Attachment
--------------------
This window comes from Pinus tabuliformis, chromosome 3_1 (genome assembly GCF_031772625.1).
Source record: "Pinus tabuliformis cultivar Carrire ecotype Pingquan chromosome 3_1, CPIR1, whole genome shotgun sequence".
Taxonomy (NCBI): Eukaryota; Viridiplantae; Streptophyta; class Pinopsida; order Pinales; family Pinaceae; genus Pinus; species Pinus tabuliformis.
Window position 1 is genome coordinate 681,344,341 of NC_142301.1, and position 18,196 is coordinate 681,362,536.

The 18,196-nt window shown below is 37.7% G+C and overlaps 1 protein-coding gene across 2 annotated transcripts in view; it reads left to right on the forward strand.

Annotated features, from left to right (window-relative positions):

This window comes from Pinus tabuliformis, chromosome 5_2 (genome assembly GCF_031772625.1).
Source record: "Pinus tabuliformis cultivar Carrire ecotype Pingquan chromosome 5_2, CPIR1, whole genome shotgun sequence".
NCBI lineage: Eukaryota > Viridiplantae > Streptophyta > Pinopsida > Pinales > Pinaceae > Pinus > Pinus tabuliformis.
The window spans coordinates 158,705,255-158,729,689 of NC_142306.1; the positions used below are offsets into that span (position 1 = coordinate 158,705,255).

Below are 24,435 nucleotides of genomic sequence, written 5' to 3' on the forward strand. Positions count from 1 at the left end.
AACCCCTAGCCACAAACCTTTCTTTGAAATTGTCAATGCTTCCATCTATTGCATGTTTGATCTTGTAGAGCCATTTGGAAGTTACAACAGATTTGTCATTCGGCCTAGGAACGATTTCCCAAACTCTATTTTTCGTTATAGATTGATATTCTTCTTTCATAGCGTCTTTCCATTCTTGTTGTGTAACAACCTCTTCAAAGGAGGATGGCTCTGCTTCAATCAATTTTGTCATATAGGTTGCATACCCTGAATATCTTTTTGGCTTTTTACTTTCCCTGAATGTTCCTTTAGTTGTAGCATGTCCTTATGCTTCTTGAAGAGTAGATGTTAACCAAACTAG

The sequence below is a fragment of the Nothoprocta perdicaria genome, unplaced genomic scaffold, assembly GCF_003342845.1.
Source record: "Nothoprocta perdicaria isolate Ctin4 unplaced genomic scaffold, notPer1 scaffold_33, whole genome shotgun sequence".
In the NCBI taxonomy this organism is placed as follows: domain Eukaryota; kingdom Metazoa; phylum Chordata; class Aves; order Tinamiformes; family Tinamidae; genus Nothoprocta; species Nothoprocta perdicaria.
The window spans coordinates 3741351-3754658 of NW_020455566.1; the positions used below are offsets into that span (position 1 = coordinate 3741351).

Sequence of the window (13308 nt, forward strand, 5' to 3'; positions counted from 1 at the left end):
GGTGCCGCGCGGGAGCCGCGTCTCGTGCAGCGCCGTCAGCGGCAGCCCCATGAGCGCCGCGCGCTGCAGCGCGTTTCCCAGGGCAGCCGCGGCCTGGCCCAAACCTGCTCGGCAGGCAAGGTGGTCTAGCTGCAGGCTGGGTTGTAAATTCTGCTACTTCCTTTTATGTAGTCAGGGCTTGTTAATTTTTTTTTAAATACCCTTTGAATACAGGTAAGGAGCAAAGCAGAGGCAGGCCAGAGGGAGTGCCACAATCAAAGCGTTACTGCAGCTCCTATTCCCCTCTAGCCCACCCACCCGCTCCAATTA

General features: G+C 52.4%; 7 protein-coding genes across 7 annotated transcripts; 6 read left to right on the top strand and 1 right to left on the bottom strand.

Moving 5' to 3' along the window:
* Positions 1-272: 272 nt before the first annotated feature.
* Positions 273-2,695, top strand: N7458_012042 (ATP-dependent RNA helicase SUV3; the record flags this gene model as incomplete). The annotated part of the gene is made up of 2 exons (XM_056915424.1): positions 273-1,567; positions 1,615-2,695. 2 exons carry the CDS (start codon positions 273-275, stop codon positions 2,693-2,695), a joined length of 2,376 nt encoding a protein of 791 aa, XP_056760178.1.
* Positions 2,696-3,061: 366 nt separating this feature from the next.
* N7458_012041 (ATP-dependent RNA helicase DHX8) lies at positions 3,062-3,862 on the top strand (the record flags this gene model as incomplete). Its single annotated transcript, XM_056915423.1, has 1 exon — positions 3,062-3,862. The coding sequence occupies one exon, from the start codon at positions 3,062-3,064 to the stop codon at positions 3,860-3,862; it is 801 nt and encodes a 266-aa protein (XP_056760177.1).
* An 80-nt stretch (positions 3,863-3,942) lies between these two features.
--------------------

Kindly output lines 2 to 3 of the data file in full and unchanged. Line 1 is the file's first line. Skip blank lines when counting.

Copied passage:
Source record: "Pinus tabuliformis cultivar Carrire ecotype Pingquan chromosome 3_1, CPIR1, whole genome shotgun sequence".
Taxonomy (NCBI): Eukaryota; Viridiplantae; Streptophyta; class Pinopsida; order Pinales; family Pinaceae; genus Pinus; species Pinus tabuliformis.